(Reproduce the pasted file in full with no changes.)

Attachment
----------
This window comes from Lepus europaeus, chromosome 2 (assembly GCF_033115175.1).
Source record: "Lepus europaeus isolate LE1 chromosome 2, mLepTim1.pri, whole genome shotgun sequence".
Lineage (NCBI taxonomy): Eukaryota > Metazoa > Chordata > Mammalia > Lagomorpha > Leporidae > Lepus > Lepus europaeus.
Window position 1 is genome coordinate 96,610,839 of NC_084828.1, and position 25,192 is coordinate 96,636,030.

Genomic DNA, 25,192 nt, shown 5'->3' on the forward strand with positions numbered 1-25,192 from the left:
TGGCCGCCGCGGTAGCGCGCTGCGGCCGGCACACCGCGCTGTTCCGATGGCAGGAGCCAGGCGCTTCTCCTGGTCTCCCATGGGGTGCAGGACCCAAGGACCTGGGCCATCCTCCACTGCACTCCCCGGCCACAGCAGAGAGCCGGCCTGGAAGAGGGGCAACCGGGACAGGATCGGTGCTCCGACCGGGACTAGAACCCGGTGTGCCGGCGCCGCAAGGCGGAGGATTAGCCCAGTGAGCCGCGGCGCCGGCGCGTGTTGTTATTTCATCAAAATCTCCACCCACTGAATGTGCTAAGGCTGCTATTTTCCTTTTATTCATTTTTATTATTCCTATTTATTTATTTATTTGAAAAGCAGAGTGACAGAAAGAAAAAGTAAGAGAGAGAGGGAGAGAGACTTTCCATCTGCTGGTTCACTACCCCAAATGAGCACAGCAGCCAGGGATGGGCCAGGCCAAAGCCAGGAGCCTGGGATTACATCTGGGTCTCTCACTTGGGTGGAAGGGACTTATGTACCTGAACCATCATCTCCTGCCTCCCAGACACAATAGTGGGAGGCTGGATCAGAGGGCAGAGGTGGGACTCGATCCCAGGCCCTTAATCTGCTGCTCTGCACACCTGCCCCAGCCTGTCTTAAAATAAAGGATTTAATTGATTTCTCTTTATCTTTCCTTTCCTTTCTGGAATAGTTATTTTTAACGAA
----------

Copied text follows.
This window comes from Lepus europaeus, chromosome 2 (assembly GCF_033115175.1).
Source record: "Lepus europaeus isolate LE1 chromosome 2, mLepTim1.pri, whole genome shotgun sequence".
Lineage (NCBI taxonomy): Eukaryota > Metazoa > Chordata > Mammalia > Lagomorpha > Leporidae > Lepus > Lepus europaeus.
Window position 1 is genome coordinate 96,610,839 of NC_084828.1, and position 25,192 is coordinate 96,636,030.

Genomic DNA, 25,192 nt, shown 5'->3' on the forward strand with positions numbered 1-25,192 from the left:
TGGCCGCCGCGGTAGCGCGCTGCGGCCGGCACACCGCGCTGTTCCGATGGCAGGAGCCAGGCGCTTCTCCTGGTCTCCCATGGGGTGCAGGACCCAAGGACCTGGGCCATCCTCCACTGCACTCCCCGGCCACAGCAGAGAGCCGGCCTGGAAGAGGGGCAACCGGGACAGGATCGGTGCTCCGACCGGGACTAGAACCCGGTGTGCCGGCGCCGCAAGGCGGAGGATTAGCCCAGTGAGCCGCGGCGCCGGCGCGTGTTGTTATTTCATCAAAATCTCCACCCACTGAATGTGCTAAGGCTGCTATTTTCCTTTTATTCATTTTTATTATTCCTATTTATTTATTTATTTGAAAAGCAGAGTGACAGAAAGAAAAAGTAAGAGAGAGAGGGAGAGAGACTTTCCATCTGCTGGTTCACTACCCCAAATGAGCACAGCAGCCAGGGATGGGCCAGGCCAAAGCCAGGAGCCTGGGATTACATCTGGGTCTCTCACTTGGGTGGAAGGGACTTATGTACCTGAACCATCATCTCCTGCCTCCCAGACACAATAGTGGGAGGCTGGATCAGAGGGCAGAGGTGGGACTCGATCCCAGGCCCTTAATCTGCTGCTCTGCACACCTGCCCCAGCCTGTCTTAAAATAAAGGATTTAATTGATTTCTCTTTATCTTTCCTTTCCTTTCTGGAATAGTTATTTTTAACGAA